Saving for the future: November 2017

By | December 26, 2017

Author: Mr and Mrs DDU.

We are big believers in living below our means; spending less than we earn. We try to only spend money on what is essential or makes us happy. Nearly everything society spends money on is fleeting: food, holidays, a movie ticket etc. Most of it is forgotten about by the next day and we look to the next thing to keep us entertained.

Every month we track our income and expenses to see how much we’ve saved/not spent. This helps us see how we’re going, as well as motivate us to continue saving. Hopefully over time, our savings rate will increase allowing us to invest even more.

We want to show that even on a modest income, it is possible to save hard, invest and become financially independent. We post any articles about our money savings choices or habits here.

November 2017 Savings Update

Dividend Income: $15.62

Regular Income: $8,975

Blog Income: $0

Total Income: $8,991

Expenses: $4,339

Savings Rate: $4,652

Savings Percentage: 51.7%

During November we invested a net total of $2,250 of our savings into shares, which we will post about soon. We also added $1,010 of our savings towards our house fund, this amount includes interest but there’s hardly any so far.

Savings rate including Superannuation: 56.7%, this is the net amount after the superannuation contribution tax of 15%.

(We count superannuation savings when a payment is actually made, usually every 3 months).

This is probably going to be the last time we get such a good increase compared to last year, except perhaps April. It sure looks good to see most months’ savings rates over 30%.

Here are the changes compared to last year:

November 2016 rate: 9.8%

November 2017 rate: 51.7%

Improvement: 41.9%

November 2016 savings: $462

November 2017 savings: $4,652

Improvement: $4,190

Income

Dividend Income – Not much this month, but every little helps. Our dividends covered: 0.36% of our expenses.

Regular Income – This is the after-tax figure if you’re wondering. It is the combined figure of both our incomes plus any bank interest we have received. This amount also includes any government payment(s) we receive now that we have Baby DDU in our life.

Blog Income – We count this payment when we receive a Google Adsense payment into the bank account. We didn’t receive anything this month.

Expenses

Here we go, non-regular expenses that happened this month:

Contents Insurance – We bought our annual contents insurance for $267 this month, we bumped up how much we were insuring to reflect more items that we own (baby DDU’s stuff).

Portable Air Conditioner – You may remember in our previous blog posts that we’ve been trying to get an air conditioner installed in our rental for quite a while now that we have Baby DDU. We didn’t want to go through summer with Baby DDU having to suffer through 40C+ days. After a lot of back & forth and a commitment to pay $30 a week more in rent, the landlord still decided not to go ahead with installing the air conditioner. Sooo we just bought a portable air conditioner to make do as best we can whilst we live here. We spent $698 at JB Hi-Fi on a pretty good one, hopefully it does a good job on the hot days. We’ll still hang out at our other family members’ houses who have proper air conditioners on the truly hot days.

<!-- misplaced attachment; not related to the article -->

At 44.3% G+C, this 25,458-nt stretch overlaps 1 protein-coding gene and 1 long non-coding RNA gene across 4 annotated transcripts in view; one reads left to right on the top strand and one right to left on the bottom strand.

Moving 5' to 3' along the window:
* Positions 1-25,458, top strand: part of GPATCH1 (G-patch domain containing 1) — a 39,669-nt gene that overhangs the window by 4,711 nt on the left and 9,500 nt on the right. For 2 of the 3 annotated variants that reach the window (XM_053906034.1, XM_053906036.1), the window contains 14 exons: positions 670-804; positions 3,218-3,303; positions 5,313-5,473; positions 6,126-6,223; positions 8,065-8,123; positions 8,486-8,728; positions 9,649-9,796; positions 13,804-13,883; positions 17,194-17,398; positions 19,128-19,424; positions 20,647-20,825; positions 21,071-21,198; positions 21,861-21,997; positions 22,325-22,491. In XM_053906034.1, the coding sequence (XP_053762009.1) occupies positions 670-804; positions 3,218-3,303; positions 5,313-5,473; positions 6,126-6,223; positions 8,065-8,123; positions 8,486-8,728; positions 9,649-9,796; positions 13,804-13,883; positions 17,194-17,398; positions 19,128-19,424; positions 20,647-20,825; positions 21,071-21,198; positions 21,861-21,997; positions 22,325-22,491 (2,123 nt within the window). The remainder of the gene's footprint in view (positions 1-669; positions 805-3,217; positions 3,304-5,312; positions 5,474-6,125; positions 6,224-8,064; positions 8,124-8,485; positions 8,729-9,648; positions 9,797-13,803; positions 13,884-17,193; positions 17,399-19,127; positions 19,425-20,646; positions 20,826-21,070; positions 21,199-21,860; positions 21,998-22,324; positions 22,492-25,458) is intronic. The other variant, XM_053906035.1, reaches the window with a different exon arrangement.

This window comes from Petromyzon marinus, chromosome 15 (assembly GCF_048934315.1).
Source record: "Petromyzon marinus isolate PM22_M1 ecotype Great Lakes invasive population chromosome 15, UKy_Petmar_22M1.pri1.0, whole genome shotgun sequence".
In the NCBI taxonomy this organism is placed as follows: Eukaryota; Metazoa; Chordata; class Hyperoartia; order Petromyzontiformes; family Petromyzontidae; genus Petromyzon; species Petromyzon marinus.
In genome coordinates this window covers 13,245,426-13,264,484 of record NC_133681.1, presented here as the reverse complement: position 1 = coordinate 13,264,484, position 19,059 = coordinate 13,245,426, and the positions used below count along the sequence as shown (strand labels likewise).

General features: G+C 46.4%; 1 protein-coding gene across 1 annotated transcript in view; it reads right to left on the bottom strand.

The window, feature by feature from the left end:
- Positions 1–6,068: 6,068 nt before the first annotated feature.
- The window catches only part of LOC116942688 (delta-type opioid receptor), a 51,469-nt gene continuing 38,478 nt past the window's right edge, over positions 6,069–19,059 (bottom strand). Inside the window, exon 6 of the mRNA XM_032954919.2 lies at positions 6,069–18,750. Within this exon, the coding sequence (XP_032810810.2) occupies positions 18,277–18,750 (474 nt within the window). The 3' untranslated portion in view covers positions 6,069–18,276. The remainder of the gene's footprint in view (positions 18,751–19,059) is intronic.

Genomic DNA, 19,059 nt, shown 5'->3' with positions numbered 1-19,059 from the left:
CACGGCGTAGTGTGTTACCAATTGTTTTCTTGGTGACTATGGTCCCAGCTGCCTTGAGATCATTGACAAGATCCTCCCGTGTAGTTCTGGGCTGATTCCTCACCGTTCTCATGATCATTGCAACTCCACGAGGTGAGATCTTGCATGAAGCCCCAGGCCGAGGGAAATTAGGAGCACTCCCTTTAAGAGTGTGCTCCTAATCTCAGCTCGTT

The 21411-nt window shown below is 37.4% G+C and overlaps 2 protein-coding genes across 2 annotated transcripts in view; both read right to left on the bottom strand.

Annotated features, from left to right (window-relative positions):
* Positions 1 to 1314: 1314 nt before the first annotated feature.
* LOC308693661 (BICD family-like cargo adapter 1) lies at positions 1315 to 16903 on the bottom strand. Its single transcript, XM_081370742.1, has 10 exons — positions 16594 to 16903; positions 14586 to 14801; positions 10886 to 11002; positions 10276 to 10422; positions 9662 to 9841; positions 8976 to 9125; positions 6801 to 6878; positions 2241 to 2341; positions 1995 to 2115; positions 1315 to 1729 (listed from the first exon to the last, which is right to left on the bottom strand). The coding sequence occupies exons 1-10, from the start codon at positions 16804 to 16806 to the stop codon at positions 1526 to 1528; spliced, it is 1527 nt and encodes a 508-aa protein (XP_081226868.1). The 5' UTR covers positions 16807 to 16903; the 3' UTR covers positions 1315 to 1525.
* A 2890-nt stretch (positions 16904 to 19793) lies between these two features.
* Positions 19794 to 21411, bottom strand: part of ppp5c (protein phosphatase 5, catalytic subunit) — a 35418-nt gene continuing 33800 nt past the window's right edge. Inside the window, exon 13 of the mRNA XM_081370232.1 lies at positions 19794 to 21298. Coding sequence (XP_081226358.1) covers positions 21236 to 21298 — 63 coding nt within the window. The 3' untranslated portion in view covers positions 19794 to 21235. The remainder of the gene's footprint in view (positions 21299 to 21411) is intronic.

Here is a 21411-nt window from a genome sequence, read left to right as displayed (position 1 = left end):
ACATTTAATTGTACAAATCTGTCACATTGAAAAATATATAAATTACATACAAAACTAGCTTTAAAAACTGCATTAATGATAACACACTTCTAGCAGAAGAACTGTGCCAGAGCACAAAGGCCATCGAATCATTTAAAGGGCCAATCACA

Final thoughts

Another month over 50% is a great success for us, we’ve reached over 50% in 4 out of 12 months in 2017 so far, with December to come.

Having to buy a portable air conditioner was annoying, but we’re paying the same rent as before and hopefully the rent will stay lower for longer too.

Thanks for reading this article about our financial journey Down Under.

Onwards and upwards!

4 thoughts on “Saving for the future: November 2017

  1. timeinthemarket

    That is an awesome month and a HUGE improvement over last year. It looks like things are going well this year based on that graph – lots of 50%+ months and only a few low ones.

    Reply
  2. Engineering Dividends

    With a savings rate like you’ve got, and directing some of it to investments, you’ll have a growing dividend income stream before you know it. Good to know Mr. & Mrs. DDU are on the same page with living below your means.
    Can you tell me more about the government payments you receive for Baby DDU? Sounds like it helps offset some of the expenses that come with having a child. For instance, is it designed to cover a good portion of child expenses, or just a small fraction? Here in the U.S. there aren’t any payments, but we can get an annual tax credit ($2K per child if I recall, if income is not too high).
    Wishing you continued progress toward your goals in 2018!

    Reply

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